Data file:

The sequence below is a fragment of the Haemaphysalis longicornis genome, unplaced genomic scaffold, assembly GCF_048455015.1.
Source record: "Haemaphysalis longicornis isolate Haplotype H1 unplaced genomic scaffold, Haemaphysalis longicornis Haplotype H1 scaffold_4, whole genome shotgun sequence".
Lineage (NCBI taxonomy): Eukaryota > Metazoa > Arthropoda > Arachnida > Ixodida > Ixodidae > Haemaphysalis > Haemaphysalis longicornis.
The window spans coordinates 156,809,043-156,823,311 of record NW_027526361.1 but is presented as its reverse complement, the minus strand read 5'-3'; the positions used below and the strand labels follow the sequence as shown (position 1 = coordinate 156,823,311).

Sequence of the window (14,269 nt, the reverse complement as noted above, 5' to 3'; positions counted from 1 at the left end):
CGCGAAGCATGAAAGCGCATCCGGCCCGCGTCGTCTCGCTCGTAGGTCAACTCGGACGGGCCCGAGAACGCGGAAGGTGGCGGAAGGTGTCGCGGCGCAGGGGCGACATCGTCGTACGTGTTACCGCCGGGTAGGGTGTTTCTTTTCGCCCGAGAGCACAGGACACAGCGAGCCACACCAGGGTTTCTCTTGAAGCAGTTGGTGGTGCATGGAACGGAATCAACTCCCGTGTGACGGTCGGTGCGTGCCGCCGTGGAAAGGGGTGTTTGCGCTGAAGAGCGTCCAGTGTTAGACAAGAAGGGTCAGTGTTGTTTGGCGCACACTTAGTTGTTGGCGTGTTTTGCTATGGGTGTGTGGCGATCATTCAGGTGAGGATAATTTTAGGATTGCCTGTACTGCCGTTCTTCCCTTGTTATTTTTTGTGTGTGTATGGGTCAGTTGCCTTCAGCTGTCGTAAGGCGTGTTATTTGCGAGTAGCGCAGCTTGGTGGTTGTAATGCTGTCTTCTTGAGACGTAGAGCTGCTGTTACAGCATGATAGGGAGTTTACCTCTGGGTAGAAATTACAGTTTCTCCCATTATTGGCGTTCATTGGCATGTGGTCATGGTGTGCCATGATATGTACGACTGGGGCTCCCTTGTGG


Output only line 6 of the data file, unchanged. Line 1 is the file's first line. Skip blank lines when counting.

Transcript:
CGCGAAGCATGAAAGCGCATCCGGCCCGCGTCGTCTCGCTCGTAGGTCAACTCGGACGGGCCCGAGAACGCGGAAGGTGGCGGAAGGTGTCGCGGCGCAGGGGCGACATCGTCGTACGTGTTACCGCCGGGTAGGGTGTTTCTTTTCGCCCGAGAGCACAGGACACAGCGAGCCACACCAGGGTTTCTCTTGAAGCAGTTGGTGGTGCATGGAACGGAATCAACTCCCGTGTGACGGTCGGTGCGTGCCGCCGTGGAAAGGGGTGTTTGCGCTGAAGAGCGTCCAGTGTTAGACAAGAAGGGTCAGTGTTGTTTGGCGCACACTTAGTTGTTGGCGTGTTTTGCTATGGGTGTGTGGCGATCATTCAGGTGAGGATAATTTTAGGATTGCCTGTACTGCCGTTCTTCCCTTGTTATTTTTTGTGTGTGTATGGGTCAGTTGCCTTCAGCTGTCGTAAGGCGTGTTATTTGCGAGTAGCGCAGCTTGGTGGTTGTAATGCTGTCTTCTTGAGACGTAGAGCTGCTGTTACAGCATGATAGGGAGTTTACCTCTGGGTAGAAATTACAGTTTCTCCCATTATTGGCGTTCATTGGCATGTGGTCATGGTGTGCCATGATATGTACGACTGGGGCTCCCTTGTGG